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If you’re bored with life & you don’t get up every morning with a burning desire to do things – you don’t have enough goals. – Lou Holtz

Life is short, and we are all excruciatingly aware lately with tragedy after tragedy occupying every newscast and magazine cover. So it becomes painfully obvious when tragedy strikes that we only have a limited amount of time on this planet.

As I enter a new year and become even older, I wanted to be different from all the people who make the same New Years resolutions to lose weight, have stronger relationships or even eat healthier – not that all of those aren’t great goals, because they certainly are. I decided to sit down and create a “bucket list” of things that I wanted to do before I…well…kick the bucket of course. Within minutes I realized that it wasn’t easy and I came to a haunting conclusion: I want to do everything before I die.

I can remember when I was still in school and we would do projects where we had to tell what we wanted to do when we got older. In middle school, I dreamt about being a bus driver and obsessed over cash registers – I won’t psychoanalyze those choices in this blog post, trust me we don’t have the time – and in high school I created a business plan for creating a cable television network – yes I’m aware I was an odd child, and we really don’t have time to focus on that right now!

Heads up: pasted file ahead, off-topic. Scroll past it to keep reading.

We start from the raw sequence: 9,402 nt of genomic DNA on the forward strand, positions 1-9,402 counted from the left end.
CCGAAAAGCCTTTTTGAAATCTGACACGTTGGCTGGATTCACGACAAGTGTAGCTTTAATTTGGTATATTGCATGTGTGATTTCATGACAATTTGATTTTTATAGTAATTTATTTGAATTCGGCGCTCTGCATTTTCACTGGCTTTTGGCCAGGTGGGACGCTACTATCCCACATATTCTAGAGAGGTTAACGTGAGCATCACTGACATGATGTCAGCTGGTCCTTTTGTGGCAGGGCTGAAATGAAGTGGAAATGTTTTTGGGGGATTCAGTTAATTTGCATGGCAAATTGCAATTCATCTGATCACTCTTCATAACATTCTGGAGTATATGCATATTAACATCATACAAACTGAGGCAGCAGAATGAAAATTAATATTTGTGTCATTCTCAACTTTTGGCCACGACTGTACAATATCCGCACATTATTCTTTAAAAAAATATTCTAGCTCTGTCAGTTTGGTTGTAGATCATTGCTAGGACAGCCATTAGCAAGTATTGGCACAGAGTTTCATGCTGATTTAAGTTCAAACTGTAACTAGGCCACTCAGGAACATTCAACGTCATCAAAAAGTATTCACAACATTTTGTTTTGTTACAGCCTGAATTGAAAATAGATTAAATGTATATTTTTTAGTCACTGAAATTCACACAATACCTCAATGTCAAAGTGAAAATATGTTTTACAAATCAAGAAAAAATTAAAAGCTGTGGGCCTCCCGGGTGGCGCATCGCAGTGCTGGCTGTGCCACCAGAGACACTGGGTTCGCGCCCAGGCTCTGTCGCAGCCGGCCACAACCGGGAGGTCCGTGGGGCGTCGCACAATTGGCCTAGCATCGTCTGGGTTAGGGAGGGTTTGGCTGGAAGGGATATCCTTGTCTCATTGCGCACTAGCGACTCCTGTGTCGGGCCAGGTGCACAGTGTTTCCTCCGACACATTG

My point is, I never really understood the question “what do you want to do?” And now that I’m 32 years old, I sit and wonder if I will ever do any of the major things I dreamt about doing. Or is it too late?

I have always wanted to visit every 1 of the 50 states before I die, just to experience what life is like for the local people who live there and to see what this incredible country has to offer.

I’ve always wanted to travel to Ireland and learn more about that part of my family’s heritage.

I’ve always wanted to trace my genealogy and learn about the amazing things my ancestors accomplished before THEY died.

I’ve always wanted to have a family of my own and be able to raise kids and get married to the love of my life – he hasn’t shown up, yet – and have it be recognized as just as important as a straight person’s relationship.

It’s all so overwhelming sometimes and many of my dreams take money (and lots of it) which I don’t have.

So I guess the moral of this post is this: life’s short, and you have to make due with what you have. You have to be thankful for the things that you ARE able to do in life, and you have to remember that dreaming can be a powerful replacement when all else fails.

Damn, I’m so wise.

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